After years of doubt, division, protests, petitions and Prime Ministers, the UK left the EU at 11pm on Friday 31st January 2020.
With the uncertainty of Brexit now arguably passed, industries will hope to see some clarity with regards to the future – none less than the construction industry, which has seen 3 and a half years of ups and downs.
Now it is done, what will Brexit mean for our industry?
Europe’s Construction Workforce
It is no secret that the construction industry faces a skill shortage crisis. However, for many years skilled migrant workers from EU nations have plugged that gap.
Part of the issue, argues Design and Build Consultant Kunle Barker, speaking to UK Construction Media, is that the full scale of the problem is not understood:
“Estimates put the number of non UK citizen EU Workers in the construction industry at around 750,000 but this number could be as high as two million people – so how will we continue to build and deliver projects without easy and fluid access to workers?”
However, one solution could be for the government to implement a similar system to the Japanese. In 2019, the Japanese government brought in a new visa system allowing up to half a million migrant workers to travel to and work in Japan, given that they had the necessary skills to work in an industry listed as ‘in need of additional labour’.
Barker does see potential positive for native British workers in the UK’s withdrawal from the EU however. Discussing the nature of the construction industry, Barker commented: “The construction industry is one of the most socio-economic mobile industries in the UK, with many of the top executives’ positions in many firms filled by people who worked their way up the company structure.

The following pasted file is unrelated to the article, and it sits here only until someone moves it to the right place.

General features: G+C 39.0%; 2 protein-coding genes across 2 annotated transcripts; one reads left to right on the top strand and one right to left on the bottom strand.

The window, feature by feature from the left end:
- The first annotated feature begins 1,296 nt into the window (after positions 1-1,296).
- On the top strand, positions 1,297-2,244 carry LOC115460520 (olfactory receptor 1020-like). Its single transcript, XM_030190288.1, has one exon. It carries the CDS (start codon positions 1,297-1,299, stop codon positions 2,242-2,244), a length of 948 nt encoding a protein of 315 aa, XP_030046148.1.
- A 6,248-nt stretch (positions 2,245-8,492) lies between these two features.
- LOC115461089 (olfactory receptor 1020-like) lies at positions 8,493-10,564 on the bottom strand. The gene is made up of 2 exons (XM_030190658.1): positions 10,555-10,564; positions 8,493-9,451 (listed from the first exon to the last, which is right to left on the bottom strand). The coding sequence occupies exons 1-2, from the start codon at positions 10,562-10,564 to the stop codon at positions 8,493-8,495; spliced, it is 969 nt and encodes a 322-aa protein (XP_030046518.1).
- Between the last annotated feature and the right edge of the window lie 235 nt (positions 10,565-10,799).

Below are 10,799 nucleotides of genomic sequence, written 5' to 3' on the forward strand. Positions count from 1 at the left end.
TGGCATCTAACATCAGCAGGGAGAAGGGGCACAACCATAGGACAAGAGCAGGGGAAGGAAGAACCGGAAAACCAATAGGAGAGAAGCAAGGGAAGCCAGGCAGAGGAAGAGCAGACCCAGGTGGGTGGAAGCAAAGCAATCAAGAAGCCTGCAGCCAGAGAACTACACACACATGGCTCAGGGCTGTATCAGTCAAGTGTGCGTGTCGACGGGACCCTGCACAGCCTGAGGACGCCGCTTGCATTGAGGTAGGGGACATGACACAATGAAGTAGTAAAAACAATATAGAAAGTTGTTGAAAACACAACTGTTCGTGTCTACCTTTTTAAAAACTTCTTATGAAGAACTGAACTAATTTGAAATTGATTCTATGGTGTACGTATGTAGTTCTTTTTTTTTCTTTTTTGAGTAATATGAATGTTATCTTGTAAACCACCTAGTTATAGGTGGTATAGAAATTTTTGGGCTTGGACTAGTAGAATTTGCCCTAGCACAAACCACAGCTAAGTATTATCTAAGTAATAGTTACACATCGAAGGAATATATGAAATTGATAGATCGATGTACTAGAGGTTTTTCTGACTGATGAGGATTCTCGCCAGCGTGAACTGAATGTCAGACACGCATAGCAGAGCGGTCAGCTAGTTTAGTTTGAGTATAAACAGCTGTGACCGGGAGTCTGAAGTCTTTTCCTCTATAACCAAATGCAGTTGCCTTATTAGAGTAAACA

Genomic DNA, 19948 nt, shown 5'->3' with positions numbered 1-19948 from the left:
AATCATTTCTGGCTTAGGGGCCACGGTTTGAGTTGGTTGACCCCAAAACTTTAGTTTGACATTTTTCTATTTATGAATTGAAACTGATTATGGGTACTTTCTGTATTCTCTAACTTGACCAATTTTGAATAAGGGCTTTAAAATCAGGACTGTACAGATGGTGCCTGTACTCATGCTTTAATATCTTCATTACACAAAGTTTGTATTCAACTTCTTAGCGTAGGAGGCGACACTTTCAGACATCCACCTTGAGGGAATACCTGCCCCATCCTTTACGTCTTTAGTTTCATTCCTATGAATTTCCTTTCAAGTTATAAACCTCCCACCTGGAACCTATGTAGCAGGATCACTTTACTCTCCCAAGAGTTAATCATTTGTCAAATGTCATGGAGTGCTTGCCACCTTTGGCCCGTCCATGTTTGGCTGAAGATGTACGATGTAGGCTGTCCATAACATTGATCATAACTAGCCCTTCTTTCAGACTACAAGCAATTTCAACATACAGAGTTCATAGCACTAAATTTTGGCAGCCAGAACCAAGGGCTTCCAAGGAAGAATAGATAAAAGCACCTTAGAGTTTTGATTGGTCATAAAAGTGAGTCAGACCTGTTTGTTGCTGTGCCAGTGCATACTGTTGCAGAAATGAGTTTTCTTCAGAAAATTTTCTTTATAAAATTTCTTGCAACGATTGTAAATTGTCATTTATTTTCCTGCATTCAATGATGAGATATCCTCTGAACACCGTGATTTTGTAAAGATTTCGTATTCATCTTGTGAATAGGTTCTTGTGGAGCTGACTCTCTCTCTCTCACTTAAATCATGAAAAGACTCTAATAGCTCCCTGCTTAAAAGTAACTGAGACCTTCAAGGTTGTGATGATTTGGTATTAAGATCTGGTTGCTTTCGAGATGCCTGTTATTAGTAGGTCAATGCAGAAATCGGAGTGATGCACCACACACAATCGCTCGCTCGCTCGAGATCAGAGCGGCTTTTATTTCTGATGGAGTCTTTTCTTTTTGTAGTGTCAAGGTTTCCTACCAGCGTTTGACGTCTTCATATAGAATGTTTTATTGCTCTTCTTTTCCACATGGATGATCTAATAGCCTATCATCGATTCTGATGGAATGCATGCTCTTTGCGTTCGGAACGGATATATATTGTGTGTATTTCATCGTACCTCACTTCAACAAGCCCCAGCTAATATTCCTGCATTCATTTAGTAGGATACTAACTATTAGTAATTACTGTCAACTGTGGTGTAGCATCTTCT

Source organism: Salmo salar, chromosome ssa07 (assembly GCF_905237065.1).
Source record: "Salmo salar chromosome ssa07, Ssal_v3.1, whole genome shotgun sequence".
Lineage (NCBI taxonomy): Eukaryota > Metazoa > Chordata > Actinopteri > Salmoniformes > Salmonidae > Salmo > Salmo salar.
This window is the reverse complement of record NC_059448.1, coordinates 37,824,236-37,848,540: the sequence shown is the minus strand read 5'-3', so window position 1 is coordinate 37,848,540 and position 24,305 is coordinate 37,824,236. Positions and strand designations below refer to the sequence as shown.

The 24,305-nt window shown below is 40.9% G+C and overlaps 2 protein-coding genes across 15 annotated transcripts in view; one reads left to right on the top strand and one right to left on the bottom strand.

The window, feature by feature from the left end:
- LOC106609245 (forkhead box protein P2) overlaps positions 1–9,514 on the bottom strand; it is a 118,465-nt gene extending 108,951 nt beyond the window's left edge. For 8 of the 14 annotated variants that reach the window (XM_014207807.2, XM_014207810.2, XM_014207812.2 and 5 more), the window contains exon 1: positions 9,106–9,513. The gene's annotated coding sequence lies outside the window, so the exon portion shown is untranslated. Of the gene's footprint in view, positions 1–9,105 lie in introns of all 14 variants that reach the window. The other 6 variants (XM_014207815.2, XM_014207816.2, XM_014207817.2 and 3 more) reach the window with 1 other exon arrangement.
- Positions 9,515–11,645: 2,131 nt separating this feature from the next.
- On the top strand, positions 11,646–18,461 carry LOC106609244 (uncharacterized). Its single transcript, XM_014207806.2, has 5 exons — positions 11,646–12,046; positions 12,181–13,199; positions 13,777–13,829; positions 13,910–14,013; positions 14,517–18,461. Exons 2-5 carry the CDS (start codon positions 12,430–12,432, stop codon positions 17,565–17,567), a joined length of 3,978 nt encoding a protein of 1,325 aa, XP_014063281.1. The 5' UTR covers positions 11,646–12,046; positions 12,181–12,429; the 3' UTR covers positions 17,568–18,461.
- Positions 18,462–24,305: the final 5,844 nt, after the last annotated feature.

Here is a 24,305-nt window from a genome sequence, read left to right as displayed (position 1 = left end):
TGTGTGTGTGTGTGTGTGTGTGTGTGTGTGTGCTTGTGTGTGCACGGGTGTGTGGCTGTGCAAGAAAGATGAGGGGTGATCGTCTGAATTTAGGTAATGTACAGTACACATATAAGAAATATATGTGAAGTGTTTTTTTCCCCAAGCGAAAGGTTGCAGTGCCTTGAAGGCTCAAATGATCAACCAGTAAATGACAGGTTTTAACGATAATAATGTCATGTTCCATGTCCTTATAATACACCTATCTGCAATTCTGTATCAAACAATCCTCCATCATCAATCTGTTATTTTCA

“With this in mind, the UK Government and construction industry bodies should use Brexit as an opportunity to put in place long term training programs aimed at encouraging more people to enter the industry. Schemes aimed at encouraging young people, women, and people from other sectors to enter the industry and re-training should be a priority upon our exit from the European Union.”
Other changes for the construction industry because of Brexit could be that SMEs are able to tender for more work, in addition to local authorities having more opportunity to work directly with local builders, developers and contractors.
Currently, under EU regulations, procurement is regulated by the Public Sector Procurement Directive and must be published in the Official Journal of the European Union. This results in local authorities having to place tendered packages of work into larger contracts called Frameworks, for which most SMEs are excluded from tendering directly due to their size. However, says Barker, with this system potentially ending after Brexit, SMEs and local authorities could feel the benefit: “Leaving the European Union may give local authorities more scope to work directly with its local supply chain offering better value for money, improved level of service and also having a direct benefit to the local community.”
Another possible barrier the industry will have to face as a consequence of Brexit is that roughly 64% of the building materials used in the UK are imported from the EU, and around 63% of materials exported from the UK are to EU members. Therefore, it is likely that once our free trade agreements with the EU disappear, duties, quantity limitations and border delays could appear, which could all manifest into higher material costs.
Access for funding for large infrastructure projects will have to be reconsidered post Brexit, with our relationship with the European Investment Bank and the European Investment Fund more than likely to change. Without this funding, and the consequential delays in launching infrastructure projects, there could be a direct impact on the construction industry.